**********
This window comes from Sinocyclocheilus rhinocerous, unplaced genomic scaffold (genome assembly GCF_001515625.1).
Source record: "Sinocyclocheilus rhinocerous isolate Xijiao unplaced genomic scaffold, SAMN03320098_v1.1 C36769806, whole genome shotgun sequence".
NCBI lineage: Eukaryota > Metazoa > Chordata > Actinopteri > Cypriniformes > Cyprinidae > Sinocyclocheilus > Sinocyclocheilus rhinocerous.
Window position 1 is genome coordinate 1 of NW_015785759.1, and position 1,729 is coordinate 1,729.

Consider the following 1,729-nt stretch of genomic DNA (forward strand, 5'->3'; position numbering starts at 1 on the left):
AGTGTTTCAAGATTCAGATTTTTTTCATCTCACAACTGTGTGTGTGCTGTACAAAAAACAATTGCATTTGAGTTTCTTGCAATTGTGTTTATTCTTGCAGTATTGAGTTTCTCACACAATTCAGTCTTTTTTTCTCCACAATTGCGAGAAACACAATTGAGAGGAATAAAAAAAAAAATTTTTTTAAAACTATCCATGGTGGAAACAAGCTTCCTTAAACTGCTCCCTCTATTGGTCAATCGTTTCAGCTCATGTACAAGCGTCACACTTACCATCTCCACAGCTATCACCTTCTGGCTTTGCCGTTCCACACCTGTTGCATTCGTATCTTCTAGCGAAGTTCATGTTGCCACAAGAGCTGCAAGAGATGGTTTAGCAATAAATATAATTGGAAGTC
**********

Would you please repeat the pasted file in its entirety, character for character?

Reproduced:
This window comes from Sinocyclocheilus rhinocerous, unplaced genomic scaffold (genome assembly GCF_001515625.1).
Source record: "Sinocyclocheilus rhinocerous isolate Xijiao unplaced genomic scaffold, SAMN03320098_v1.1 C36769806, whole genome shotgun sequence".
NCBI lineage: Eukaryota > Metazoa > Chordata > Actinopteri > Cypriniformes > Cyprinidae > Sinocyclocheilus > Sinocyclocheilus rhinocerous.
Window position 1 is genome coordinate 1 of NW_015785759.1, and position 1,729 is coordinate 1,729.

Consider the following 1,729-nt stretch of genomic DNA (forward strand, 5'->3'; position numbering starts at 1 on the left):
AGTGTTTCAAGATTCAGATTTTTTTCATCTCACAACTGTGTGTGTGCTGTACAAAAAACAATTGCATTTGAGTTTCTTGCAATTGTGTTTATTCTTGCAGTATTGAGTTTCTCACACAATTCAGTCTTTTTTTCTCCACAATTGCGAGAAACACAATTGAGAGGAATAAAAAAAAAAATTTTTTTAAAACTATCCATGGTGGAAACAAGCTTCCTTAAACTGCTCCCTCTATTGGTCAATCGTTTCAGCTCATGTACAAGCGTCACACTTACCATCTCCACAGCTATCACCTTCTGGCTTTGCCGTTCCACACCTGTTGCATTCGTATCTTCTAGCGAAGTTCATGTTGCCACAAGAGCTGCAAGAGATGGTTTAGCAATAAATATAATTGGAAGTC